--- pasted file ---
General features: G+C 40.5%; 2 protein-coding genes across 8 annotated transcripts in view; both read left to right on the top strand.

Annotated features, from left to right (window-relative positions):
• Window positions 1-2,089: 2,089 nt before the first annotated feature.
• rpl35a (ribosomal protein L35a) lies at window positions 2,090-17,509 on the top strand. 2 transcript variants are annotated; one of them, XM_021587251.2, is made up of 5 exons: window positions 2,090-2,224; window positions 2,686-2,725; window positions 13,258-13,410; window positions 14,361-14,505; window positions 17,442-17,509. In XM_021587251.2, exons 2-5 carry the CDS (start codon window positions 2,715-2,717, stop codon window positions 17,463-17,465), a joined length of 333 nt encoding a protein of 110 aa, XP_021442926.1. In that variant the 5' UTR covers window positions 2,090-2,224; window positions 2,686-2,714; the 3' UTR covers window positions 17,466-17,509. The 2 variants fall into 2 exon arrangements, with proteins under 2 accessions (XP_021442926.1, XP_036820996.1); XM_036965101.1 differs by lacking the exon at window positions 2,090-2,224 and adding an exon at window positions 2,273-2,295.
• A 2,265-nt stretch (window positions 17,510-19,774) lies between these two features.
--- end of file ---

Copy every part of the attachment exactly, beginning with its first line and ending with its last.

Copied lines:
General features: G+C 40.5%; 2 protein-coding genes across 8 annotated transcripts in view; both read left to right on the top strand.

Annotated features, from left to right (window-relative positions):
• Window positions 1-2,089: 2,089 nt before the first annotated feature.
• rpl35a (ribosomal protein L35a) lies at window positions 2,090-17,509 on the top strand. 2 transcript variants are annotated; one of them, XM_021587251.2, is made up of 5 exons: window positions 2,090-2,224; window positions 2,686-2,725; window positions 13,258-13,410; window positions 14,361-14,505; window positions 17,442-17,509. In XM_021587251.2, exons 2-5 carry the CDS (start codon window positions 2,715-2,717, stop codon window positions 17,463-17,465), a joined length of 333 nt encoding a protein of 110 aa, XP_021442926.1. In that variant the 5' UTR covers window positions 2,090-2,224; window positions 2,686-2,714; the 3' UTR covers window positions 17,466-17,509. The 2 variants fall into 2 exon arrangements, with proteins under 2 accessions (XP_021442926.1, XP_036820996.1); XM_036965101.1 differs by lacking the exon at window positions 2,090-2,224 and adding an exon at window positions 2,273-2,295.
• A 2,265-nt stretch (window positions 17,510-19,774) lies between these two features.